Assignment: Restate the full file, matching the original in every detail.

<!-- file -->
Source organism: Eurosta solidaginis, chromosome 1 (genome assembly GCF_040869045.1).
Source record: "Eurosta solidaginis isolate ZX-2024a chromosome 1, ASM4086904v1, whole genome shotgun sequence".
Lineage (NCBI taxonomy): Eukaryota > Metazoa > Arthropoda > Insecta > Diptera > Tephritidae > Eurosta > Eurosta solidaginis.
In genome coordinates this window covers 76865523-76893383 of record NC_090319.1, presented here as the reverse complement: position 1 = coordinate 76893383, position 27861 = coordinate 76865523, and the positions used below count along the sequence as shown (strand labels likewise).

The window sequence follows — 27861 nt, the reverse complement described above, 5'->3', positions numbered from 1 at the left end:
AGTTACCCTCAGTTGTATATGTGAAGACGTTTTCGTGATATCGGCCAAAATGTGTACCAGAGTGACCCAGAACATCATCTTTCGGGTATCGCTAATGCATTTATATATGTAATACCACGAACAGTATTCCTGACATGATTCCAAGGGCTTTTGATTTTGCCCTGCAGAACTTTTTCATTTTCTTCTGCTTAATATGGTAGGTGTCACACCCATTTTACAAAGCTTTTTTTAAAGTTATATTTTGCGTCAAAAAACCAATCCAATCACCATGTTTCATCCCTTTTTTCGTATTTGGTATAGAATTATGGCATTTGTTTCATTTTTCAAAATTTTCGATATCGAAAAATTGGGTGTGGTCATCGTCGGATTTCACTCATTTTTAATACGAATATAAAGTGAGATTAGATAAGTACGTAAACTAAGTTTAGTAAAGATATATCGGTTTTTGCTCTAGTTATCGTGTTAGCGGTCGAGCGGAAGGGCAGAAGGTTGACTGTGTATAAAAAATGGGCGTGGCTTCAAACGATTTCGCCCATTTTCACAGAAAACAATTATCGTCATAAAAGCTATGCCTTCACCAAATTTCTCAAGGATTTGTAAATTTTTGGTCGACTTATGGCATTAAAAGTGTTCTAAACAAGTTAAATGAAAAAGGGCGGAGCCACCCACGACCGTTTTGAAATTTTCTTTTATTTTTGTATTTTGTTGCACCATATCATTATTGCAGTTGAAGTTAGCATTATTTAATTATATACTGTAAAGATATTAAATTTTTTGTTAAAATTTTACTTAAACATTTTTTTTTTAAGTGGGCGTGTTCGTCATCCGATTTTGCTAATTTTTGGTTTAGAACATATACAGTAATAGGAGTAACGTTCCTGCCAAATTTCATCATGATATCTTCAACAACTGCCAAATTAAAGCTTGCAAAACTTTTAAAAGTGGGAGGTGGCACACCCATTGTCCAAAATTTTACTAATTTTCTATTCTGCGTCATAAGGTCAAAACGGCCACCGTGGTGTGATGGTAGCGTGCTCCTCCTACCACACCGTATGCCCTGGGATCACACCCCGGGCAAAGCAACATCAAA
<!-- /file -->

Source organism: Eurosta solidaginis, chromosome 1 (genome assembly GCF_040869045.1).
Source record: "Eurosta solidaginis isolate ZX-2024a chromosome 1, ASM4086904v1, whole genome shotgun sequence".
Lineage (NCBI taxonomy): Eukaryota > Metazoa > Arthropoda > Insecta > Diptera > Tephritidae > Eurosta > Eurosta solidaginis.
In genome coordinates this window covers 76865523-76893383 of record NC_090319.1, presented here as the reverse complement: position 1 = coordinate 76893383, position 27861 = coordinate 76865523, and the positions used below count along the sequence as shown (strand labels likewise).

The window sequence follows — 27861 nt, the reverse complement described above, 5'->3', positions numbered from 1 at the left end:
AGTTACCCTCAGTTGTATATGTGAAGACGTTTTCGTGATATCGGCCAAAATGTGTACCAGAGTGACCCAGAACATCATCTTTCGGGTATCGCTAATGCATTTATATATGTAATACCACGAACAGTATTCCTGACATGATTCCAAGGGCTTTTGATTTTGCCCTGCAGAACTTTTTCATTTTCTTCTGCTTAATATGGTAGGTGTCACACCCATTTTACAAAGCTTTTTTTAAAGTTATATTTTGCGTCAAAAAACCAATCCAATCACCATGTTTCATCCCTTTTTTCGTATTTGGTATAGAATTATGGCATTTGTTTCATTTTTCAAAATTTTCGATATCGAAAAATTGGGTGTGGTCATCGTCGGATTTCACTCATTTTTAATACGAATATAAAGTGAGATTAGATAAGTACGTAAACTAAGTTTAGTAAAGATATATCGGTTTTTGCTCTAGTTATCGTGTTAGCGGTCGAGCGGAAGGGCAGAAGGTTGACTGTGTATAAAAAATGGGCGTGGCTTCAAACGATTTCGCCCATTTTCACAGAAAACAATTATCGTCATAAAAGCTATGCCTTCACCAAATTTCTCAAGGATTTGTAAATTTTTGGTCGACTTATGGCATTAAAAGTGTTCTAAACAAGTTAAATGAAAAAGGGCGGAGCCACCCACGACCGTTTTGAAATTTTCTTTTATTTTTGTATTTTGTTGCACCATATCATTATTGCAGTTGAAGTTAGCATTATTTAATTATATACTGTAAAGATATTAAATTTTTTGTTAAAATTTTACTTAAACATTTTTTTTTTAAGTGGGCGTGTTCGTCATCCGATTTTGCTAATTTTTGGTTTAGAACATATACAGTAATAGGAGTAACGTTCCTGCCAAATTTCATCATGATATCTTCAACAACTGCCAAATTAAAGCTTGCAAAACTTTTAAAAGTGGGAGGTGGCACACCCATTGTCCAAAATTTTACTAATTTTCTATTCTGCGTCATAAGGTCAAAACGGCCACCGTGGTGTGATGGTAGCGTGCTCCTCCTACCACACCGTATGCCCTGGGATCACACCCCGGGCAAAGCAACATCAAA